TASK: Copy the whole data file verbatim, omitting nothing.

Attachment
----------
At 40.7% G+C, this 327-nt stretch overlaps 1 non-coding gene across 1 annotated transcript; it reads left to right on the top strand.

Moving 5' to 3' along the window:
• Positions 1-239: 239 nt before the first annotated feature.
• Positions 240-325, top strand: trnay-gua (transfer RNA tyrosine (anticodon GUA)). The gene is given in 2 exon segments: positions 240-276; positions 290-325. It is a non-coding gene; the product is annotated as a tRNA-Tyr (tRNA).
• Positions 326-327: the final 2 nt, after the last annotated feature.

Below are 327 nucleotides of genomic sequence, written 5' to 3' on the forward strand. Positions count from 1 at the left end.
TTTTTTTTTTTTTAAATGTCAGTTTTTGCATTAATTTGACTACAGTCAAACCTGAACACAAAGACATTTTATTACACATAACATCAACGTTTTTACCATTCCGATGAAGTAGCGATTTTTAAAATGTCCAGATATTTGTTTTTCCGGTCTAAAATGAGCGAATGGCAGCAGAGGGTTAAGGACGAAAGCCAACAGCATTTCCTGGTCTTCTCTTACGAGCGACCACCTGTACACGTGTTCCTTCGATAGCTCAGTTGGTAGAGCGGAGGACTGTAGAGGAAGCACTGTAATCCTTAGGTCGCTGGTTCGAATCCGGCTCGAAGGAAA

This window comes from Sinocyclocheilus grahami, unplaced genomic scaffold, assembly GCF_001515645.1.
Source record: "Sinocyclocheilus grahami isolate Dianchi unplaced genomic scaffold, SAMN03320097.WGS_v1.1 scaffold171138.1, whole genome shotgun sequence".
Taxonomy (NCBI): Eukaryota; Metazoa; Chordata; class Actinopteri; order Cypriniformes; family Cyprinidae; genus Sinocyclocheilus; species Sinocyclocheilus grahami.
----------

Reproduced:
At 40.7% G+C, this 327-nt stretch overlaps 1 non-coding gene across 1 annotated transcript; it reads left to right on the top strand.

Moving 5' to 3' along the window:
• Positions 1-239: 239 nt before the first annotated feature.
• Positions 240-325, top strand: trnay-gua (transfer RNA tyrosine (anticodon GUA)). The gene is given in 2 exon segments: positions 240-276; positions 290-325. It is a non-coding gene; the product is annotated as a tRNA-Tyr (tRNA).
• Positions 326-327: the final 2 nt, after the last annotated feature.

Below are 327 nucleotides of genomic sequence, written 5' to 3' on the forward strand. Positions count from 1 at the left end.
TTTTTTTTTTTTTAAATGTCAGTTTTTGCATTAATTTGACTACAGTCAAACCTGAACACAAAGACATTTTATTACACATAACATCAACGTTTTTACCATTCCGATGAAGTAGCGATTTTTAAAATGTCCAGATATTTGTTTTTCCGGTCTAAAATGAGCGAATGGCAGCAGAGGGTTAAGGACGAAAGCCAACAGCATTTCCTGGTCTTCTCTTACGAGCGACCACCTGTACACGTGTTCCTTCGATAGCTCAGTTGGTAGAGCGGAGGACTGTAGAGGAAGCACTGTAATCCTTAGGTCGCTGGTTCGAATCCGGCTCGAAGGAAA

This window comes from Sinocyclocheilus grahami, unplaced genomic scaffold, assembly GCF_001515645.1.
Source record: "Sinocyclocheilus grahami isolate Dianchi unplaced genomic scaffold, SAMN03320097.WGS_v1.1 scaffold171138.1, whole genome shotgun sequence".
Taxonomy (NCBI): Eukaryota; Metazoa; Chordata; class Actinopteri; order Cypriniformes; family Cyprinidae; genus Sinocyclocheilus; species Sinocyclocheilus grahami.